Living life "from song to song" or "kiss to kiss" is an idea very much of the last sixty years, its unscripted urgency an enticing and truly romantic mode of being. But often in literature or film that illustrates such a way of life - as with Song to Song - the work itself can fail to connect, being too ponderous, or (worse?) affected. Terrence Malick has been dividing opinion with this study of the Austin TX rock scene and some interlocking relationships within it - sadly the music drifts into being incidental and the details of the relationships take up screen real estate to an almost sickly degree. Is this the point? Reader, I can't be sure.
On the plus-side, what a cast. The virtuosic Natalie Portman, enigmatic Cate Blanchett, the capable-in-every-guise Michael Fassbender, Rooney Mara and Ryan Gosling. Though the focus is laid on the triangle of the latter three, Portman is assuredly great. A late-period Malick film, though, requires its actors to improvise to a great extent - to run with a theme, to be a body moving through a frame, with narrative to be derived and meaning to be discovered later. This aleatory/experimental m.o. is one in which Fassbender initially seems prone to platitudinous stock phrases - so Song to Song is at its best when it allows his physicality to take over, as his Lothario/music magnate spins balletically through side-streets, or when he riffs on a birdcall and re-purposes it as a monkey screech, all simian limbs and low centre of gravity. Gosling fares particularly well, his mellow character coming across like a playful dad on holiday, messing about as the mood takes him and being caught on film. This is Faye's (Mara's) story, however, locating us inside her head - from where we unfortunately see that she's less comfortable in these long takes, a lead without verve.
These musicians hang out with Patti Smith and Iggy Pop, and get into playfights with the Red Hot Chilli Peppers. And the soundtrack is often great, but just as often a Classic FM selection wafts in to highlight (perhaps) the timelessness of our subject matter. We'd benefit from more specificity. Smith in fact provides some of the gold and grit that could've elevated this Malickian opus - her recollections of her husband and the ring she bought when he died, her impassioned beat performances of 'Land' and more recent work. But this is a work unmoored - in the years of editing, Malick had gorgeous images and sequences to pore over (Emmanuel Lubezki's static shots of trees in mist, murmurations of birds, even a Tarkovskian pan across a myth-inspired painting). Meditations on nature and art and morality are perhaps too rare, but they need to be rooted in a believable everyday, and the elegantly wardrobed lassitude of a South-Western elite is not the one to go for.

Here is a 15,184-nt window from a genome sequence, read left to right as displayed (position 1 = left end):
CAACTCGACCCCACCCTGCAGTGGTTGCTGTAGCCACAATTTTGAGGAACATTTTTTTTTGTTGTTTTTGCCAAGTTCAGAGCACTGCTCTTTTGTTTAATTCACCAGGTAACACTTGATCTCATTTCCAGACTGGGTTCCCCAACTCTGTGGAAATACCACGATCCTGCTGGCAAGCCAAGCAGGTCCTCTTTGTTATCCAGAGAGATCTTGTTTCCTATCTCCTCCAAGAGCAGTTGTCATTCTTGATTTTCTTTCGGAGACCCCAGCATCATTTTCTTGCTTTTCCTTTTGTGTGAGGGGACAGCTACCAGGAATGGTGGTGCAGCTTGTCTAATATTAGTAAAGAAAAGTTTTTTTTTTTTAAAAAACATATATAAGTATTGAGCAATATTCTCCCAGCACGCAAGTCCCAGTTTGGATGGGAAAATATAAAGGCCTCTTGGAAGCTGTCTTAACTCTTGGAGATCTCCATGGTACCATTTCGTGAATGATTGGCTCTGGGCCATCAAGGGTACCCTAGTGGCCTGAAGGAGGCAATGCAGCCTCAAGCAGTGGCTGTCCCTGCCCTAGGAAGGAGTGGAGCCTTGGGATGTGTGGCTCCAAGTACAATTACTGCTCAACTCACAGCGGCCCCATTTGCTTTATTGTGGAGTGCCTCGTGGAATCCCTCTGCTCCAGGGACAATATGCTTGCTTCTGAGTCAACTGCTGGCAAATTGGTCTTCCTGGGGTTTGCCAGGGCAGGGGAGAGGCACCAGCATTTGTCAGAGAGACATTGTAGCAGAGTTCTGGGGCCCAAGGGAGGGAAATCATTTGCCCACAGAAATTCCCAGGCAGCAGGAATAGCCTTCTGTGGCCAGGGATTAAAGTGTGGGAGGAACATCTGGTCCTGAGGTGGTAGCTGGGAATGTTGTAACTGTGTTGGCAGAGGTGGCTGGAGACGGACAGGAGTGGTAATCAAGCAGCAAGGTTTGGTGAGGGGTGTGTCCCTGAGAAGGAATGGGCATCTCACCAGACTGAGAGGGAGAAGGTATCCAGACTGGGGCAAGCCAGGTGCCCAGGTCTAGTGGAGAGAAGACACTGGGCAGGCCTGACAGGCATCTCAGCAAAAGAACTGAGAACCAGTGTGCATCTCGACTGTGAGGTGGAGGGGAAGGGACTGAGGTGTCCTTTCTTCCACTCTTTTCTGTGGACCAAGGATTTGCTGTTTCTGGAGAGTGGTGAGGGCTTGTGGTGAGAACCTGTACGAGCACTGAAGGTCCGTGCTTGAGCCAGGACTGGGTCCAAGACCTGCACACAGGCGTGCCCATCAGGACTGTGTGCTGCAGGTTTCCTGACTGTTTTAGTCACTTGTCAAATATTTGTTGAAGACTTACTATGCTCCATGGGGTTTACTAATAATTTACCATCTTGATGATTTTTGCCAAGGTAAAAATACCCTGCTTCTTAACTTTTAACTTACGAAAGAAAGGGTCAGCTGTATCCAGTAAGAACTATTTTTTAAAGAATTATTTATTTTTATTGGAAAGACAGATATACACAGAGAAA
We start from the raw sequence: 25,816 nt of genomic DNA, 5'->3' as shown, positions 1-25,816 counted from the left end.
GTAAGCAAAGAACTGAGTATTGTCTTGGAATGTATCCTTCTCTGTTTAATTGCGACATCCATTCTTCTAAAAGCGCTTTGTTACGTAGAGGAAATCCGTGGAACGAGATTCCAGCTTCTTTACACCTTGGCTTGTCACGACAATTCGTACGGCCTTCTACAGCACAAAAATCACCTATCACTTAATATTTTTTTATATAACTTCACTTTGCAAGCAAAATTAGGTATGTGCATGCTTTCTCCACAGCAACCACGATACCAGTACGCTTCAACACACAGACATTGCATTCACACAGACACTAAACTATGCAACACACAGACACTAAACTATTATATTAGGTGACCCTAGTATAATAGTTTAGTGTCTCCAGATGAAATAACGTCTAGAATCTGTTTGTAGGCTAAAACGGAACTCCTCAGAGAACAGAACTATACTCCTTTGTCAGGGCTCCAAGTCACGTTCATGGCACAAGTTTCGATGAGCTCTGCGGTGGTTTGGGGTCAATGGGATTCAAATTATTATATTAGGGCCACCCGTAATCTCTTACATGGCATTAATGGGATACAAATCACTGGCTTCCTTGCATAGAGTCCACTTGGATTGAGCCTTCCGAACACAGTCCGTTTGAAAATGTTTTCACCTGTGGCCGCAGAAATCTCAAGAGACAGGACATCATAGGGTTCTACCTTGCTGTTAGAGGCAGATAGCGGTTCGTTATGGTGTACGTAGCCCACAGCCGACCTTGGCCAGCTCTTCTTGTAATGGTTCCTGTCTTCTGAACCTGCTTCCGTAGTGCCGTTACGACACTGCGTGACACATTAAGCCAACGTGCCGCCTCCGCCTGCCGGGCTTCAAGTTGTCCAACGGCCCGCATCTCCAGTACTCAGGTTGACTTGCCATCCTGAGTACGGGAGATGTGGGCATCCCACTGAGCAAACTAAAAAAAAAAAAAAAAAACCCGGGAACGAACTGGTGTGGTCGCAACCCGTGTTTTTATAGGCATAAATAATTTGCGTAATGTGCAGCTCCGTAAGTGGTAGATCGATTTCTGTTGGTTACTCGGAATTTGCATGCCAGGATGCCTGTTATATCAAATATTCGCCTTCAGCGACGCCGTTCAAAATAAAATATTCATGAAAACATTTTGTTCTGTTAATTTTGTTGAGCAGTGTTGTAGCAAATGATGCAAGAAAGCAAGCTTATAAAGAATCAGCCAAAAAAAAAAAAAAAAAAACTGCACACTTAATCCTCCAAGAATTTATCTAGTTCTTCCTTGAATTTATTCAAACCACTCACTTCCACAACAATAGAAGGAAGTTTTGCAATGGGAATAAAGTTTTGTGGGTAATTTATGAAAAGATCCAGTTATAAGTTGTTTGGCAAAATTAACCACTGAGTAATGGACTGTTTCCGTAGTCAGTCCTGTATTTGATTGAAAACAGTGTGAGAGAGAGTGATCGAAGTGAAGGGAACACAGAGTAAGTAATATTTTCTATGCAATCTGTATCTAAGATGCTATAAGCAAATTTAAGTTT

We don't do star ratings here at DI, but I'm going to have to give this a solid three: though it might hit five on ambition, cinematography and the fun of seeing these actors appear on screen together, that's averaged out by the respective 'ones' of plot, dialogue, lack of grain/heft and the literal navel-gazing that it becomes (seriously, is the bellybutton the window to the soul now?). We don't need to see so much exposed female flesh - and it's not prudery but my outworn patience that says so. I can see why five paying customers left the screening I attended, but the trance-like state induced by this film, not to mention its cinematography, should be seen and discussed, even if their end result is oversaturation. Critics have commented on the sex in Song to Song being deeply unattractive, but I think it's supposed to be. "I used sex", one character reminisces confessionally, so at least the premise seems to be that all this is vanity. But why feature so many minutes of characters pawing at one another, Fassbender or Gosling stroking the stomachs of their desired ones? Beware of taking emptiness as a subject matter.
And yet... I love the way Lubezki's camera can locate the viewer somewhere behind Gosling's eyes, or at heart-height as an unseen observer. But how many shots do we need of Mara looking uncertain, the angle giving her Accentuated Pixie Face beloved of Instagram? The fault is not the actor's - this articulation of an inner crisis is assembled in post, rendered in voiceover, leaving her looking blank. (There being so much static footage of Mara's face at the cinema this month, see A Ghost Story instead.) Too many times I wanted to draw a thought bubble beside her reading "Why does Terrence Malick keep following me around?" He's certainly in pursuit of something numinous, and the spirit may be willing, but the flesh gets in the way.